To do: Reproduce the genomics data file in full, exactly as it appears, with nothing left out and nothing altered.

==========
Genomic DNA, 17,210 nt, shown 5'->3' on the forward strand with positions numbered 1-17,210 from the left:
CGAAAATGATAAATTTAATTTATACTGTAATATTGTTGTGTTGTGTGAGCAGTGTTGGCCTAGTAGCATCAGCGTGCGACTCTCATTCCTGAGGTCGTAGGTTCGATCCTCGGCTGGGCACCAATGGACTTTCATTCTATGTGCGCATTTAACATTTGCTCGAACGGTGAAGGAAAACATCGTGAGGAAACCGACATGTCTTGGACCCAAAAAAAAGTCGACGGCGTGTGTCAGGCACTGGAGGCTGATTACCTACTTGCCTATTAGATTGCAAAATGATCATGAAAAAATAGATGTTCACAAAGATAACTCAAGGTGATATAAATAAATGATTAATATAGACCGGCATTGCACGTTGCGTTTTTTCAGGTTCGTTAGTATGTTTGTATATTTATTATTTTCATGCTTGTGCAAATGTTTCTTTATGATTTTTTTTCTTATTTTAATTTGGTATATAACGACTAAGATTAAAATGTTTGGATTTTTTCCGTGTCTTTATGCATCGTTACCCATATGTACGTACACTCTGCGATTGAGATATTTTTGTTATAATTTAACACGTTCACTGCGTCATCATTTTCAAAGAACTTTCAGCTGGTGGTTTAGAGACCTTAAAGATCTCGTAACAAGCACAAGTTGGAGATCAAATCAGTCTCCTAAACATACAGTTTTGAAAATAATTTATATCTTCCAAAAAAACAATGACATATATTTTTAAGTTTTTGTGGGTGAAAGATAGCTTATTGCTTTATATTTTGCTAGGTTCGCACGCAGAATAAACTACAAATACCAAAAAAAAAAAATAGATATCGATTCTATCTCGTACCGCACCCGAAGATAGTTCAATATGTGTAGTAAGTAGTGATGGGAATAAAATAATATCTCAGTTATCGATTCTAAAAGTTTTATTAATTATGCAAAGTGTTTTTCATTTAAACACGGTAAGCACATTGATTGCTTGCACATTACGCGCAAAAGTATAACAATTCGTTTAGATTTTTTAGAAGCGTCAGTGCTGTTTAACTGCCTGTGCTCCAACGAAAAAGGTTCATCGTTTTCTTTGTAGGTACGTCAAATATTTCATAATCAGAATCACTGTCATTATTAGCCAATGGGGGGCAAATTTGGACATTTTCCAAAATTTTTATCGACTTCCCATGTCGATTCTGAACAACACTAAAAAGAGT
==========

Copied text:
Genomic DNA, 17,210 nt, shown 5'->3' on the forward strand with positions numbered 1-17,210 from the left:
CGAAAATGATAAATTTAATTTATACTGTAATATTGTTGTGTTGTGTGAGCAGTGTTGGCCTAGTAGCATCAGCGTGCGACTCTCATTCCTGAGGTCGTAGGTTCGATCCTCGGCTGGGCACCAATGGACTTTCATTCTATGTGCGCATTTAACATTTGCTCGAACGGTGAAGGAAAACATCGTGAGGAAACCGACATGTCTTGGACCCAAAAAAAAGTCGACGGCGTGTGTCAGGCACTGGAGGCTGATTACCTACTTGCCTATTAGATTGCAAAATGATCATGAAAAAATAGATGTTCACAAAGATAACTCAAGGTGATATAAATAAATGATTAATATAGACCGGCATTGCACGTTGCGTTTTTTCAGGTTCGTTAGTATGTTTGTATATTTATTATTTTCATGCTTGTGCAAATGTTTCTTTATGATTTTTTTTCTTATTTTAATTTGGTATATAACGACTAAGATTAAAATGTTTGGATTTTTTCCGTGTCTTTATGCATCGTTACCCATATGTACGTACACTCTGCGATTGAGATATTTTTGTTATAATTTAACACGTTCACTGCGTCATCATTTTCAAAGAACTTTCAGCTGGTGGTTTAGAGACCTTAAAGATCTCGTAACAAGCACAAGTTGGAGATCAAATCAGTCTCCTAAACATACAGTTTTGAAAATAATTTATATCTTCCAAAAAAACAATGACATATATTTTTAAGTTTTTGTGGGTGAAAGATAGCTTATTGCTTTATATTTTGCTAGGTTCGCACGCAGAATAAACTACAAATACCAAAAAAAAAAAATAGATATCGATTCTATCTCGTACCGCACCCGAAGATAGTTCAATATGTGTAGTAAGTAGTGATGGGAATAAAATAATATCTCAGTTATCGATTCTAAAAGTTTTATTAATTATGCAAAGTGTTTTTCATTTAAACACGGTAAGCACATTGATTGCTTGCACATTACGCGCAAAAGTATAACAATTCGTTTAGATTTTTTAGAAGCGTCAGTGCTGTTTAACTGCCTGTGCTCCAACGAAAAAGGTTCATCGTTTTCTTTGTAGGTACGTCAAATATTTCATAATCAGAATCACTGTCATTATTAGCCAATGGGGGGCAAATTTGGACATTTTCCAAAATTTTTATCGACTTCCCATGTCGATTCTGAACAACACTAAAAAGAGT